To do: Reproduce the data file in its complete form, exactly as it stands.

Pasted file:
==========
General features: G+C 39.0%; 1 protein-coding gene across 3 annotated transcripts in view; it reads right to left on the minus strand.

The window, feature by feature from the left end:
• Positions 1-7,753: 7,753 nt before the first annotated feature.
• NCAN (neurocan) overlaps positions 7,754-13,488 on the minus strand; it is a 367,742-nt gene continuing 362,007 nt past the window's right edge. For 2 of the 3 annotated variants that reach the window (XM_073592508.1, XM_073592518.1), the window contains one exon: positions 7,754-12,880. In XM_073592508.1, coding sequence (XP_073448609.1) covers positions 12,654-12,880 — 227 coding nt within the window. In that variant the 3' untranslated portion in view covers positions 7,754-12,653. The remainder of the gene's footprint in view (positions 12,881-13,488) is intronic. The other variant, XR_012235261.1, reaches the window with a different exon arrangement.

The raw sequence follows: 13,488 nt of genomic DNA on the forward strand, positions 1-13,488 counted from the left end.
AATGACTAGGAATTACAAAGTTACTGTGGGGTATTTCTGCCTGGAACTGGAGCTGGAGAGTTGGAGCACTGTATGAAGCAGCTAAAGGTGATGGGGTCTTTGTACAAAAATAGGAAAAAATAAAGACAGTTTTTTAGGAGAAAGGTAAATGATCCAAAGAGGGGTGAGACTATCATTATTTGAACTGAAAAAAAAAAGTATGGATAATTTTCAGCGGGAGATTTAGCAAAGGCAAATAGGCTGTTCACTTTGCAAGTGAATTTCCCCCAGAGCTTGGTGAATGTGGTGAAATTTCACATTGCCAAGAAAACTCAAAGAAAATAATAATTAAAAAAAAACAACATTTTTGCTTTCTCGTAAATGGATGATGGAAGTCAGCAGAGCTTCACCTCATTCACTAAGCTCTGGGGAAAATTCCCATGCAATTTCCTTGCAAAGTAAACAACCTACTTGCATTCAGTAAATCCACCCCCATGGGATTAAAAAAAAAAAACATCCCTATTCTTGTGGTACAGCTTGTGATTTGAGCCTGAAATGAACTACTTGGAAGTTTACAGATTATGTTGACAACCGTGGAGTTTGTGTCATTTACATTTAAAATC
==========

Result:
General features: G+C 39.0%; 1 protein-coding gene across 3 annotated transcripts in view; it reads right to left on the minus strand.

The window, feature by feature from the left end:
• Positions 1-7,753: 7,753 nt before the first annotated feature.
• NCAN (neurocan) overlaps positions 7,754-13,488 on the minus strand; it is a 367,742-nt gene continuing 362,007 nt past the window's right edge. For 2 of the 3 annotated variants that reach the window (XM_073592508.1, XM_073592518.1), the window contains one exon: positions 7,754-12,880. In XM_073592508.1, coding sequence (XP_073448609.1) covers positions 12,654-12,880 — 227 coding nt within the window. In that variant the 3' untranslated portion in view covers positions 7,754-12,653. The remainder of the gene's footprint in view (positions 12,881-13,488) is intronic. The other variant, XR_012235261.1, reaches the window with a different exon arrangement.

The raw sequence follows: 13,488 nt of genomic DNA on the forward strand, positions 1-13,488 counted from the left end.
AATGACTAGGAATTACAAAGTTACTGTGGGGTATTTCTGCCTGGAACTGGAGCTGGAGAGTTGGAGCACTGTATGAAGCAGCTAAAGGTGATGGGGTCTTTGTACAAAAATAGGAAAAAATAAAGACAGTTTTTTAGGAGAAAGGTAAATGATCCAAAGAGGGGTGAGACTATCATTATTTGAACTGAAAAAAAAAAGTATGGATAATTTTCAGCGGGAGATTTAGCAAAGGCAAATAGGCTGTTCACTTTGCAAGTGAATTTCCCCCAGAGCTTGGTGAATGTGGTGAAATTTCACATTGCCAAGAAAACTCAAAGAAAATAATAATTAAAAAAAAACAACATTTTTGCTTTCTCGTAAATGGATGATGGAAGTCAGCAGAGCTTCACCTCATTCACTAAGCTCTGGGGAAAATTCCCATGCAATTTCCTTGCAAAGTAAACAACCTACTTGCATTCAGTAAATCCACCCCCATGGGATTAAAAAAAAAAAACATCCCTATTCTTGTGGTACAGCTTGTGATTTGAGCCTGAAATGAACTACTTGGAAGTTTACAGATTATGTTGACAACCGTGGAGTTTGTGTCATTTACATTTAAAATC